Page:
BTW, what are "unnaceptable risks" for you?, for instance, in the clips you can see in this worth reading article
written by forum member D. Valadez show a (for me) safe training environment even if there is spontaneity and opposition.
Do your think Valadez and his deshi are taking unnaceptable risks?
Well, they have gloves
I had a quick glance at the videos, which start getting interesting by #3 and #4. In #3, the one on top is using empi
, the elbow strike, on the head and neck area of his opponent. I can't speak for those guys, but I could not allow myself to do that in keiko, at least not with "realistic" speed and force. To me, that would be an unacceptable risk.
That doesn't mean I don't know how to do it. It is because I know how to do it that I take special care in keiko. I think that most or all of us do.
On my video I mentioned before, I do some empi, but I stop before actually hitting. I believe that it's clear on the videos what would happen if I did not.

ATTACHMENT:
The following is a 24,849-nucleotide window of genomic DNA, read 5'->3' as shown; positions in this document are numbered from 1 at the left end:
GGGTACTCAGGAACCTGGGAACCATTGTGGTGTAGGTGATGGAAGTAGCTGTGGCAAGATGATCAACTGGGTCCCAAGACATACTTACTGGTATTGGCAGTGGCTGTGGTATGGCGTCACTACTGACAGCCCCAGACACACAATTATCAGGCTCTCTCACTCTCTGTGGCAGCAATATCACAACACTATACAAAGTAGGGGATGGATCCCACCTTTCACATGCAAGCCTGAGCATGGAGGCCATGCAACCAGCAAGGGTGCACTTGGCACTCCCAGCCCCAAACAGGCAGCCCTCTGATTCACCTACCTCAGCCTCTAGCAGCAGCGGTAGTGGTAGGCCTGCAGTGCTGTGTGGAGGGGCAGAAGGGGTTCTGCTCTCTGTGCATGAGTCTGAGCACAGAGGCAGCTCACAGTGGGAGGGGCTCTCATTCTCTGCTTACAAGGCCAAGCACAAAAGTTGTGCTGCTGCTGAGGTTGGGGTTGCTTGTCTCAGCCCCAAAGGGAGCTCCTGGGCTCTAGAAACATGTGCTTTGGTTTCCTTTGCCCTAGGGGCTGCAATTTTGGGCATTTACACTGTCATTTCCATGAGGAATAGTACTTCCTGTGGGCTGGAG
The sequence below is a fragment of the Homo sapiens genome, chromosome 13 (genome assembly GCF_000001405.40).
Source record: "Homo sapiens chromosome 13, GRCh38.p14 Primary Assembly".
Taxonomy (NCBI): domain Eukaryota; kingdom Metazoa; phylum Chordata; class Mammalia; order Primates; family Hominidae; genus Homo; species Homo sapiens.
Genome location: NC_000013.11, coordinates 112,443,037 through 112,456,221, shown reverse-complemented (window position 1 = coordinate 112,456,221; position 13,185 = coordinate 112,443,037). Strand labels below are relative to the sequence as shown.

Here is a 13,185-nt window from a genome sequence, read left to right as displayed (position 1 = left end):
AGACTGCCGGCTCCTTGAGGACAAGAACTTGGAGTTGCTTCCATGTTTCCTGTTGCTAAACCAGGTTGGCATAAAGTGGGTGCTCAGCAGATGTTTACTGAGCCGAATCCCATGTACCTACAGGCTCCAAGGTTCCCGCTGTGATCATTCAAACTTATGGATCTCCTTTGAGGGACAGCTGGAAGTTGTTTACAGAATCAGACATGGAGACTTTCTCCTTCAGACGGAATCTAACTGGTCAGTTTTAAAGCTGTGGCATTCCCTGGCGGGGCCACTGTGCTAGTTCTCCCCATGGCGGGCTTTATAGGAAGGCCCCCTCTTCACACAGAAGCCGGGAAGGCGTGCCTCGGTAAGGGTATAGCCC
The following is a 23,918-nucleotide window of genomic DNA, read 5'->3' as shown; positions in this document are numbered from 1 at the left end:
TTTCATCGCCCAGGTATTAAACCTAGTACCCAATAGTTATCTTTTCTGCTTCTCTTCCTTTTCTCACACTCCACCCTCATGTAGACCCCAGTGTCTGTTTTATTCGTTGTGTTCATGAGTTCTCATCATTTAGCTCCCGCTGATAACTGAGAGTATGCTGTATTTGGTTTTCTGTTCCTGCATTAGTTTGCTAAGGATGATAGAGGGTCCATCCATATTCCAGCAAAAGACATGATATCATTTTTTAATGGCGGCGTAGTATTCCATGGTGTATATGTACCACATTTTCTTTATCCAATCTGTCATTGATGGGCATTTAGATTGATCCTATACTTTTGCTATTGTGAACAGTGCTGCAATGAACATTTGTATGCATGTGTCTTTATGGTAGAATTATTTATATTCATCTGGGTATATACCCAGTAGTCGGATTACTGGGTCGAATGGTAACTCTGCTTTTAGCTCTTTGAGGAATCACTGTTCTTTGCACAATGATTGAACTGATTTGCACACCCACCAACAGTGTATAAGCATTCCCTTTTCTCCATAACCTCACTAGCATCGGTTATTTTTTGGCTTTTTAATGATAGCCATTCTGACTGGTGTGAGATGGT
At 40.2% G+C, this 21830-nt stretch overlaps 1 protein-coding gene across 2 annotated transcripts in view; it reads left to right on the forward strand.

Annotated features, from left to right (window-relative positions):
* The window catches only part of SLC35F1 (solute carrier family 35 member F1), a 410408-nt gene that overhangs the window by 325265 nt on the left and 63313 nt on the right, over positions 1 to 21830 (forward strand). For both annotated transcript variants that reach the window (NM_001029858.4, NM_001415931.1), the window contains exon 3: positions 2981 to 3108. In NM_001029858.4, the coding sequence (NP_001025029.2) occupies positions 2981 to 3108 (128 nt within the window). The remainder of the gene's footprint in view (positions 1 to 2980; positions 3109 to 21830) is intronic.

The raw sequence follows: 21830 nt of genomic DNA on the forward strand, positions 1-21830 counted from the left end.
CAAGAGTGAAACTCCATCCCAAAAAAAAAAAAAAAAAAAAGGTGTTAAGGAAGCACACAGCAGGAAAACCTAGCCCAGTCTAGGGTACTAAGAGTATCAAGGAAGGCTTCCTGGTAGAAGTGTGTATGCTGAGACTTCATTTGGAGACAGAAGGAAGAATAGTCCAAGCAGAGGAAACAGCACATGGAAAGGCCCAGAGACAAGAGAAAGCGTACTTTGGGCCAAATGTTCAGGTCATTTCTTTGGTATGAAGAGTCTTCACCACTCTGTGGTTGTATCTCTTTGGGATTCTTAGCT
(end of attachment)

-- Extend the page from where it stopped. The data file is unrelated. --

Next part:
On that video I also show some maegeri, but again with reduced speed and power, for safety reasons. The first kick on the video was a surprise to my attacker, so his reaction was quite "realistic". I kept it in for that reason, and for the humor of it
Again, I know how to kick with more power than that. You learn it, even when you hold back at normal keiko.
A friend of mine, who was an excellent karateka, did slow-motion on most of his classes. Even jodan mawashigeri
(roundhouse kick to the head) and such, which is not easy in slow-motion. That way, he and his students learned to do the same techniques very fast. Very fast, indeed.
The way to "realistic" budo is not always what meets the eye, so to speak.